4. The argument for why the court was wrong: (A) Despite Discovery Network, the Court had often said that commercial advertising is less valuable than other kinds of speech, and it makes sense for the legislature to conclude that the interest in preventing unwanted phone calls justifies the restriction on commercial advertising, but not on more valuable speech. (Possible response: This really does run straight into Discovery Network's seemingly contrary holding.) (B) Commercial telemarketing is perceived as materially more intrusive than political or charitable telemarketing, and a law aimed at decreasing intrusion may go after the more intrusive speech and not the less intrusive. (Possible response: It's not clear that this is in fact people's perception.) (C) Discovery Network stresses that in that case, the newsracks with the advertising publications were only a small fraction of the problem, so forbidding them didn't really materially reduce clutter; here, telemarketing phone calls are a much bigger part of the problem. (Possible response: Though Discovery Network did stress the small fraction point, it really doesn't fit well into the case' broader logic, which is that content-based discrimination against true, nonmisleading commercial speech that causes the same problems as noncommercial speech is just impermissible.)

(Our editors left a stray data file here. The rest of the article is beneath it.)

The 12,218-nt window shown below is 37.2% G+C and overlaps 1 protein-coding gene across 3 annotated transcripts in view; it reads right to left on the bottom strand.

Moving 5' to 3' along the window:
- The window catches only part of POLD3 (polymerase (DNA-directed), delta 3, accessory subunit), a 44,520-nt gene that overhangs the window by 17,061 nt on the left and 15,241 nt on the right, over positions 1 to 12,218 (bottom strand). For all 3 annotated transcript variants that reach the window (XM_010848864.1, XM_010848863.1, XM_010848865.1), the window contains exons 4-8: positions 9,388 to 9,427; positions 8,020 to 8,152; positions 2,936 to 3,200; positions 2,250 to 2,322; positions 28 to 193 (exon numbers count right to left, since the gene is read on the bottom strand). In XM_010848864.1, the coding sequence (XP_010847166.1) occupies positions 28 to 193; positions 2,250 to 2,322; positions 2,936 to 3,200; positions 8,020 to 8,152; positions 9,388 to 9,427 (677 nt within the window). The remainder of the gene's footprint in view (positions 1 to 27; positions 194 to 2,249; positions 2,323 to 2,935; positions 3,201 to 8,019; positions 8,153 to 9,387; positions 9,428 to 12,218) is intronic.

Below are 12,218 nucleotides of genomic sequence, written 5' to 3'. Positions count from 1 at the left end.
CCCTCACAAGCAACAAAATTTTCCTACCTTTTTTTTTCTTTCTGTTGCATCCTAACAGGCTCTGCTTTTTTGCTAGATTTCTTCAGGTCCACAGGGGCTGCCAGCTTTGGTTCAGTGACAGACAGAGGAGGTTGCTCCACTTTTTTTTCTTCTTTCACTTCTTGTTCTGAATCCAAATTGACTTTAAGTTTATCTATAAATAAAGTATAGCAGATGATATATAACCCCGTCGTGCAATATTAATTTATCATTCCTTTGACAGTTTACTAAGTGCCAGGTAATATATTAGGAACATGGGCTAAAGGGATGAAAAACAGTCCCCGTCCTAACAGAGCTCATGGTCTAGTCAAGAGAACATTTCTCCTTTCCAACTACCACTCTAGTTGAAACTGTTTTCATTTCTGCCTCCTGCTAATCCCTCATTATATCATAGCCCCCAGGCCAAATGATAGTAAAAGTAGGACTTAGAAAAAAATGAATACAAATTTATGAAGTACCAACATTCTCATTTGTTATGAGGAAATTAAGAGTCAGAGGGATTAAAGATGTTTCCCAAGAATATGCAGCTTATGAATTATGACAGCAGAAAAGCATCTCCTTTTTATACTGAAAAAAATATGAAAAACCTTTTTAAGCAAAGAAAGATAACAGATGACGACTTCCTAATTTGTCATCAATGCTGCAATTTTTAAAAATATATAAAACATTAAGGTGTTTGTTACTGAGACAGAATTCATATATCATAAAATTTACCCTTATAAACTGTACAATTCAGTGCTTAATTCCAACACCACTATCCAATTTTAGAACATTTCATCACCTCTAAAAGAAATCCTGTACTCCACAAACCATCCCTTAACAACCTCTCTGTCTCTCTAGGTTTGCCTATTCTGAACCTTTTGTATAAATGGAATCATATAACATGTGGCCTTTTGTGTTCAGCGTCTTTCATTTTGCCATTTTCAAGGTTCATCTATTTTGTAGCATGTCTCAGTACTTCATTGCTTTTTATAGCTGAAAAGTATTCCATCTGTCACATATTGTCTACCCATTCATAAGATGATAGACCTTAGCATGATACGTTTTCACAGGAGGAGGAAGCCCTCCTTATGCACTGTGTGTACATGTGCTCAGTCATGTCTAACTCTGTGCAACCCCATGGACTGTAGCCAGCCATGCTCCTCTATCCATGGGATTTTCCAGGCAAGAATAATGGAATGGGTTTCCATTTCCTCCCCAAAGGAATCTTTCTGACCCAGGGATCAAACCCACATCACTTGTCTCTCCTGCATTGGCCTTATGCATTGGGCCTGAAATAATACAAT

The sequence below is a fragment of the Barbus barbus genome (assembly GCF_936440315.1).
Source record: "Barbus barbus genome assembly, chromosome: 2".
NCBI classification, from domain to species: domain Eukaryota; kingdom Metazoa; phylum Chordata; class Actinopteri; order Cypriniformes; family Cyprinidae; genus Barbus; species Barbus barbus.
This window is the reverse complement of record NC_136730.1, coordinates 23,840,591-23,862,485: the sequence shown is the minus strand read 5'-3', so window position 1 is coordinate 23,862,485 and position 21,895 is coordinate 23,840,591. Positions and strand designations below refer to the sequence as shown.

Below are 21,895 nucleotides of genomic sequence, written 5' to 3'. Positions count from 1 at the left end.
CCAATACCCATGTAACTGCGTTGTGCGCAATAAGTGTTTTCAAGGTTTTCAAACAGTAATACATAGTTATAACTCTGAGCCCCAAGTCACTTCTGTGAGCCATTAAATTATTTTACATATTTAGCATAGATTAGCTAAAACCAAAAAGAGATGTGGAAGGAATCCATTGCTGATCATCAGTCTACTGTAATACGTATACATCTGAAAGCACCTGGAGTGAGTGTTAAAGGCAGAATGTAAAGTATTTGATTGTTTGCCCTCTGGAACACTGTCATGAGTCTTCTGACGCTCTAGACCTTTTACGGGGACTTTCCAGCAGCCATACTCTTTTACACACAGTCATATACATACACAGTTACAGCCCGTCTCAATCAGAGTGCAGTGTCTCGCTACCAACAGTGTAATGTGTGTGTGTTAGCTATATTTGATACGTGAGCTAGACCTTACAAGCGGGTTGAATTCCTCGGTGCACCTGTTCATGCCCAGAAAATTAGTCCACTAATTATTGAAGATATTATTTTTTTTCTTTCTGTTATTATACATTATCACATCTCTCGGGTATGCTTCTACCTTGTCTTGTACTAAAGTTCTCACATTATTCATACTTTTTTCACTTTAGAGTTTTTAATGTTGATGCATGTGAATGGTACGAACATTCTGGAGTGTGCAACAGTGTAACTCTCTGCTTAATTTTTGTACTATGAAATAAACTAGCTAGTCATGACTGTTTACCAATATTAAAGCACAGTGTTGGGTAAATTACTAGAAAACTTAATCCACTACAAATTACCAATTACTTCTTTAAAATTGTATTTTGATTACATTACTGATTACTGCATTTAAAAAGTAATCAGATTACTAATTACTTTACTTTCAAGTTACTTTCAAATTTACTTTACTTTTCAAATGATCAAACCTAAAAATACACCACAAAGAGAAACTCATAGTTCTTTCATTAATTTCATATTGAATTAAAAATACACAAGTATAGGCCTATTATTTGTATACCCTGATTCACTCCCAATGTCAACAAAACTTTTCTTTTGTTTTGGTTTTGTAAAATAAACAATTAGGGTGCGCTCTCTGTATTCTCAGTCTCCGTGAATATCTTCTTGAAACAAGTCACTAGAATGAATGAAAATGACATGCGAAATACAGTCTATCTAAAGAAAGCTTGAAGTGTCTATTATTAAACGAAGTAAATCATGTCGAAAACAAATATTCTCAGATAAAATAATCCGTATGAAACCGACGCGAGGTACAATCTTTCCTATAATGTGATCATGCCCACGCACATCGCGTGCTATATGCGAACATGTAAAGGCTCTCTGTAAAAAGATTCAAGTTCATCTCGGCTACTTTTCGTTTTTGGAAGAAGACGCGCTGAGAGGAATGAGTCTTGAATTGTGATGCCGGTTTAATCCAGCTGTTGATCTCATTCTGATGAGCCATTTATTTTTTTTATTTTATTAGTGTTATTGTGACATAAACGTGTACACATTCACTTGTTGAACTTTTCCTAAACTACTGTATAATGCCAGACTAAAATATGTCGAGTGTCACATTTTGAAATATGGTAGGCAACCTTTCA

5. What next? Presumably this will be appealed to the Tenth Circuit, which might reverse for one of the reasons given in the preceding paragraph. Circuit courts, though not the Tenth, have in fact upheld bans on unsolicited commercial faxes despite the Discovery Network objection; maybe the Tenth Circuit would do the same. From there, the loser can ask the Supreme Court to hear the case, though the Court would be under no obligation to do so.
I probably won't be blogging much more on this, but I thought that I'd say a few words about it, even if only tardily.